Born and raised in Kalat, Baluchistan, Rizwan Bashir was a free-spirited child who would spend his days immersed in books and writing stories.
The village lacked basic educational facilities, so his parents would send him and his four brothers to another city for their education. Rizwan was 16-years old when he started feeling a stabbing pain in his leg, which was so unbearable that he could barely breathe. At that time, he was preparing for his 9th-grade examinations and helping his brothers with their studies. His father advised him to take some painkillers to relieve the pain, but the pain would come roaring back worse than ever.
His family was worried about his health and noticed that his pain was affecting his daily routine. They went to a doctor, who told them that he had suffered a leg fracture and required bed rest to recover. The news did not sit right with Rizwan, but he complied nonetheless. After a few weeks with no improvement, the family traveled to a local hospital where the doctors ran tests on him, including an MRI and an X-Ray. Although they confirmed that he did not have a fracture, they still could not find the problem with his leg.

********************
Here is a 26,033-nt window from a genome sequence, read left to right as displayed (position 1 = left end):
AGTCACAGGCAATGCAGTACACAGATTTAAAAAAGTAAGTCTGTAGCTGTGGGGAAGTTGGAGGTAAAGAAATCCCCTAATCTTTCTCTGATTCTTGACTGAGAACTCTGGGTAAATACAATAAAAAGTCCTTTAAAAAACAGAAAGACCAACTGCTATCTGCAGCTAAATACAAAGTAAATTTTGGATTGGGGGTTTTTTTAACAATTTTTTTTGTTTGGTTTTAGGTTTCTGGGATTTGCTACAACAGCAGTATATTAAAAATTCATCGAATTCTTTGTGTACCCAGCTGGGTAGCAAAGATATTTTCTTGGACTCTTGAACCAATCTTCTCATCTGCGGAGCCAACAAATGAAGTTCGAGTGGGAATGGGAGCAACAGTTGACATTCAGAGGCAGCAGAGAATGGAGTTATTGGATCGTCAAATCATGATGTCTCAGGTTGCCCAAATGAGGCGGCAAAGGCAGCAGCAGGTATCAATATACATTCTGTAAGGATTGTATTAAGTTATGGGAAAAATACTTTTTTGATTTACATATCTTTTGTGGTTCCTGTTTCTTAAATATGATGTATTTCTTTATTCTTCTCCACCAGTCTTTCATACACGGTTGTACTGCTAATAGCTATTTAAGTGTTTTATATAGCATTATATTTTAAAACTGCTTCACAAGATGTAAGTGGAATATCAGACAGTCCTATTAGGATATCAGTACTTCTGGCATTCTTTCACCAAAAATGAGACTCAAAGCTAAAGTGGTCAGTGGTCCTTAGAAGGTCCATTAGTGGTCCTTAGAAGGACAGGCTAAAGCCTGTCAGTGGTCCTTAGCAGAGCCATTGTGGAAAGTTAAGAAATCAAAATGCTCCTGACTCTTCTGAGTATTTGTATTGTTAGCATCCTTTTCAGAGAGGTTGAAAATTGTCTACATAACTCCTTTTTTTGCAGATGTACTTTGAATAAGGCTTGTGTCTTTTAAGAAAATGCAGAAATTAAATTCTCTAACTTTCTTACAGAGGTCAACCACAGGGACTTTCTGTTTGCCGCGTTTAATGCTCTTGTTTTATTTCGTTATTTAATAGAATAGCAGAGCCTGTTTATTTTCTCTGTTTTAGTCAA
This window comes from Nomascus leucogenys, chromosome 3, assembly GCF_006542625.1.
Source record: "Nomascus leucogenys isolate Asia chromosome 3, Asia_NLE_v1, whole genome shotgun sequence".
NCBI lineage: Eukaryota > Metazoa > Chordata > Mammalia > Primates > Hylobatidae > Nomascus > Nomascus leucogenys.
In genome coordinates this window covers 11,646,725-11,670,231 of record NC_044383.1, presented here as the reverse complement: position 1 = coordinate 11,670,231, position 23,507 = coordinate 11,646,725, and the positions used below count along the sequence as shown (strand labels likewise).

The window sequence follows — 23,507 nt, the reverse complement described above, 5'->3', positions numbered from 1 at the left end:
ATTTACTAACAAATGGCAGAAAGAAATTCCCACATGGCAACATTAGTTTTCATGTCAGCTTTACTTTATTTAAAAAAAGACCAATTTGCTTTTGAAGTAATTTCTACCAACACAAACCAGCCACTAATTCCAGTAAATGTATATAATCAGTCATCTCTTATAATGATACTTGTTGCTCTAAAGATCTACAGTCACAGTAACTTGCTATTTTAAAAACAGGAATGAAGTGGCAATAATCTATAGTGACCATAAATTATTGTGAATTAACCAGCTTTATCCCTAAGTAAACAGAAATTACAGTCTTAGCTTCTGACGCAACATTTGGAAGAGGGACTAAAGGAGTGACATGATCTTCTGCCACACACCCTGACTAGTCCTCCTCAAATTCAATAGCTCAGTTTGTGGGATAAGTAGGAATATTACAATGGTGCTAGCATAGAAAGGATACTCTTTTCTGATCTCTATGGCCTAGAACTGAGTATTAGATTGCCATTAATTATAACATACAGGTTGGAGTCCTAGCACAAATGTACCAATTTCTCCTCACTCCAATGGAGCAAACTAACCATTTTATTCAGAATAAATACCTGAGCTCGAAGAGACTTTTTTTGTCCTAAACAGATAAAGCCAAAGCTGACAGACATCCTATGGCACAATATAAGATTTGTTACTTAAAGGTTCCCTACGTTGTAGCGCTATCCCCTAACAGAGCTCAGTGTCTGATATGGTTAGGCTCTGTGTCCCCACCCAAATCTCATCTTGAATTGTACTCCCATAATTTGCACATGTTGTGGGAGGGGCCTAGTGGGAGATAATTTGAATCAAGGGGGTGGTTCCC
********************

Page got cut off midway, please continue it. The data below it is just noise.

His father borrowed money from friends and relatives to travel to Karachi to find a hospital to get the medical help he needed. The private hospital they attended diagnosed Rizwan with osteosarcoma in his left leg; a type of bone cancer.
Desperate and running low on funds, his family was informed of The Indus Hospital, Korangi Campus in Karachi, Pakistan. The hospital had all the facilities that could help them treat cancer completely free of cost. He was admitted to the Oncology Emergency Department, where he was placed under chemotherapy. The first few months were difficult for Rizwan, as his condition had worsened to the extent that the doctors were contemplating amputating his leg. Despite the shame, he felt at losing his hair due to chemotherapy, the excruciating pain of having rods attached to his leg, and the terror of possibly losing his leg, Rizwan never gave up hope. The doctors worked hard to save his leg and thankfully avoided amputating his leg after performing a successful surgery.
Rizwan soon grew popular with the staff and patients at the Oncology Department and socialized with everyone he met. Doctors and nurses would go out of their way to introduce new patients to him, for they knew that his optimistic attitude and easy manner of talking would help put them at ease. During his time in chemo, he published a small book and won first place in the Global Forum for Teacher Educators Art Activity competition. He is currently completing his last round of chemo and plans to explore Karachi city further and finish his second novella, a psychological thriller called Lady Joker.
When asked if he had any advice for future patients, he says to stay positive, not lose hope, come out of your shell, and be a brave and tough person. Hope had helped him and his family endure their four-year journey, and the now-19-year-old expresses his hope to one day become an oncologist and help patients the way the doctors at The Indus Hospital have helped him.